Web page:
A power of attorney is a legal document giving an agent the authority to act on someone else’s behalf. In Reno, Nevada, the person creating the power of attorney is known as the “principal,” and that person chooses a person who may act on their behalf called the "agent." A power of attorney is frequently used to bestow power and authority to the agent to handle the principal's financial and/or medical decisions.
Even though a power of attorney in Reno can be very useful, as with most things, there are some disadvantages that should be considered before giving someone authority to act on your behalf. Since your agent will be given full legal authority to act on your behalf, it is critical that you choose someone trustworthy and whom you believe will act only in your best interests.
An agent is required to follow your directions whenever taking actions on your behalf. However, she could make mistakes or, even worse, use her authority fraudulently. Because the agent makes decisions and takes actions on your behalf, while you are not present, you will not have immediate control over the actions taken.
For instance, your agent may have the authority to withdraw money from all of your bank accounts. Although you asked her to withdraw only a certain amount from one of them, she may mistakenly take money from the wrong account. What’s worse, she may take money from your bank account entirely without permission. While the agent may be liable to you, the bank, unfortunately, cannot be held responsible, as long as the power of attorney is valid. Also, you should understand that almost all powers of attorney are "durable," meaning they are valid even if the principal later becomes incapacitated. Challenging the agent's actions in that case becomes even more complicated.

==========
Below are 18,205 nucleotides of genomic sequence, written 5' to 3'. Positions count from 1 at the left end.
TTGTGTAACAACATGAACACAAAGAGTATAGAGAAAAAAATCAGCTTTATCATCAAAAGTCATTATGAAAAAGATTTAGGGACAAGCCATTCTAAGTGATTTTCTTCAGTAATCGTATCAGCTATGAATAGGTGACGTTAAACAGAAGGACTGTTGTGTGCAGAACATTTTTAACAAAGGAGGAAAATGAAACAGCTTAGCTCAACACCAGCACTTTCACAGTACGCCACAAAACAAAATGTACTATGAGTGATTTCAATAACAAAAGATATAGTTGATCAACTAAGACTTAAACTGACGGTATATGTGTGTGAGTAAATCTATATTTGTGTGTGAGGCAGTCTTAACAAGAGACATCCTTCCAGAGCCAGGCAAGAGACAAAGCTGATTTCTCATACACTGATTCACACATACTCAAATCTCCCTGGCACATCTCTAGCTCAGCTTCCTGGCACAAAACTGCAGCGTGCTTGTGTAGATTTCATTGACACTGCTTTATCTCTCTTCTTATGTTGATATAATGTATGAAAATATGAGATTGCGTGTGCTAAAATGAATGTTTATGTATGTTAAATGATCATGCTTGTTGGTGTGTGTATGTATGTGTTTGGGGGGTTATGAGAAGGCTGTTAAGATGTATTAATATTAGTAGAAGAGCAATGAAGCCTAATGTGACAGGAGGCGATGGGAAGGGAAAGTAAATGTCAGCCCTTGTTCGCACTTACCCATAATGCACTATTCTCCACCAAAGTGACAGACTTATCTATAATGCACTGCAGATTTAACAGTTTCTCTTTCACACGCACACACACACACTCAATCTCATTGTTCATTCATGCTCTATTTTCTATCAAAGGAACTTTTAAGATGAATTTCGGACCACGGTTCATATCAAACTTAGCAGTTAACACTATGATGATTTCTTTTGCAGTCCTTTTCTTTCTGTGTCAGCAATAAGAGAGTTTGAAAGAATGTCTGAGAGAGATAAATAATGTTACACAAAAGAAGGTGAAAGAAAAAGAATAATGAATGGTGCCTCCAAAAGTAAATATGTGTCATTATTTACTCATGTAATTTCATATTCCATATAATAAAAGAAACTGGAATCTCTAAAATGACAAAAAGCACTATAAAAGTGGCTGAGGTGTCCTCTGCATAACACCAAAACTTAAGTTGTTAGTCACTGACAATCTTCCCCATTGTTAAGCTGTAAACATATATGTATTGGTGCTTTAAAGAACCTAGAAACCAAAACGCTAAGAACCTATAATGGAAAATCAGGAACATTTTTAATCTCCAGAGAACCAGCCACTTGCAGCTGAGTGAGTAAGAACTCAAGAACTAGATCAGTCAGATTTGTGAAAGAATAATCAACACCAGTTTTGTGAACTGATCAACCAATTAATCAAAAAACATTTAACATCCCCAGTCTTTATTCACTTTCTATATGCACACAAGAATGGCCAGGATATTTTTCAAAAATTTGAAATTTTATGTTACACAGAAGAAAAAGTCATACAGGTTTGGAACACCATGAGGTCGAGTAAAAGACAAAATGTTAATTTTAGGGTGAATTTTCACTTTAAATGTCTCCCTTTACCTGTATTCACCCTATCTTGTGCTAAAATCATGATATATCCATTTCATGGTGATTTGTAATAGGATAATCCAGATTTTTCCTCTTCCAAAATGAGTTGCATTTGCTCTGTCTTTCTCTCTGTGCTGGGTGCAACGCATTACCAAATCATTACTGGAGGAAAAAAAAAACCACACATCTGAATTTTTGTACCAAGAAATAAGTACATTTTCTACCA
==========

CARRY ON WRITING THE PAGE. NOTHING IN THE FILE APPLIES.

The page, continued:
Even though a power of attorney is a legally binding document, and under Nevada law institutions are required to accept a valid power of attorney, some entities such as banks or mortgage companies, may require additional internal procedures before they will recognize the authority of your agent. If your power of attorney does not meet the bank’s internal policies, your agent will have trouble accessing your accounts at that particular institution. You may avoid some hassles by using the bank's own power of attorney form, if the bank has one.
It is not difficult, generally speaking, to revoke a power of attorney. Though the rules of revocation are different from one state to another, it is generally required to be in writing and all third parties with whom the power of attorney has been used, must be notified. If the power of attorney was used in the transfer of real estate, it was likely recorded; therefore, the revocation must also be recorded. This is a very important step. If an institution does not receive proper notice, your agent could continue to act for you without your authority and the institution would not be the wiser. In that situation, if notice was not provided, the institution would not be liable for any financial loss resulting from your agent’s unauthorized acts.
If you have questions or concerns regarding creating a power of attorney in Reno, and whether there are alternatives that are better suited for your needs, contact your Reno estate planning attorney for assistance.